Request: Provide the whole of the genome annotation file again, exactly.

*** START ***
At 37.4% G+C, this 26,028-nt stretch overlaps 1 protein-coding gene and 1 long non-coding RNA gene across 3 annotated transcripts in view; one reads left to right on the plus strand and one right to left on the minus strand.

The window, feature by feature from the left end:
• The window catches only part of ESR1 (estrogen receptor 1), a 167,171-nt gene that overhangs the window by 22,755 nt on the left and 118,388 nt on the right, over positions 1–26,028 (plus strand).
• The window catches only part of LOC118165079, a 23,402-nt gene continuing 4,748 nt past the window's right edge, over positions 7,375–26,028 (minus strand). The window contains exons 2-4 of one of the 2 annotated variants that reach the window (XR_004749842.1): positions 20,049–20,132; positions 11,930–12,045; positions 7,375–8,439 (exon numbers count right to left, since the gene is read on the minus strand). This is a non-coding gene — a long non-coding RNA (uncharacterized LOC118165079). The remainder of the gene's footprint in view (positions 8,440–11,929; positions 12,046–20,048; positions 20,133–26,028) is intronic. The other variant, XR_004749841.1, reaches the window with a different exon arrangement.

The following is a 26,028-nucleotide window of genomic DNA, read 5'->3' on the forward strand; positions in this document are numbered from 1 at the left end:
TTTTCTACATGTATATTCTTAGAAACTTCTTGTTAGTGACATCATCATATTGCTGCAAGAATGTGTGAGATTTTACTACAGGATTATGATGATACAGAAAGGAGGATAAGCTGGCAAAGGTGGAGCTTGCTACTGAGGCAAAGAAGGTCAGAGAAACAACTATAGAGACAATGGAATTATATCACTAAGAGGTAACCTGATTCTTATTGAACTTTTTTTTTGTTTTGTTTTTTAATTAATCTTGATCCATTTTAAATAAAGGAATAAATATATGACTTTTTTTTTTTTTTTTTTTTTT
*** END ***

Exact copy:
At 37.4% G+C, this 26,028-nt stretch overlaps 1 protein-coding gene and 1 long non-coding RNA gene across 3 annotated transcripts in view; one reads left to right on the plus strand and one right to left on the minus strand.

The window, feature by feature from the left end:
• The window catches only part of ESR1 (estrogen receptor 1), a 167,171-nt gene that overhangs the window by 22,755 nt on the left and 118,388 nt on the right, over positions 1–26,028 (plus strand).
• The window catches only part of LOC118165079, a 23,402-nt gene continuing 4,748 nt past the window's right edge, over positions 7,375–26,028 (minus strand). The window contains exons 2-4 of one of the 2 annotated variants that reach the window (XR_004749842.1): positions 20,049–20,132; positions 11,930–12,045; positions 7,375–8,439 (exon numbers count right to left, since the gene is read on the minus strand). This is a non-coding gene — a long non-coding RNA (uncharacterized LOC118165079). The remainder of the gene's footprint in view (positions 8,440–11,929; positions 12,046–20,048; positions 20,133–26,028) is intronic. The other variant, XR_004749841.1, reaches the window with a different exon arrangement.

The following is a 26,028-nucleotide window of genomic DNA, read 5'->3' on the forward strand; positions in this document are numbered from 1 at the left end:
TTTTCTACATGTATATTCTTAGAAACTTCTTGTTAGTGACATCATCATATTGCTGCAAGAATGTGTGAGATTTTACTACAGGATTATGATGATACAGAAAGGAGGATAAGCTGGCAAAGGTGGAGCTTGCTACTGAGGCAAAGAAGGTCAGAGAAACAACTATAGAGACAATGGAATTATATCACTAAGAGGTAACCTGATTCTTATTGAACTTTTTTTTTGTTTTGTTTTTTAATTAATCTTGATCCATTTTAAATAAAGGAATAAATATATGACTTTTTTTTTTTTTTTTTTTTTT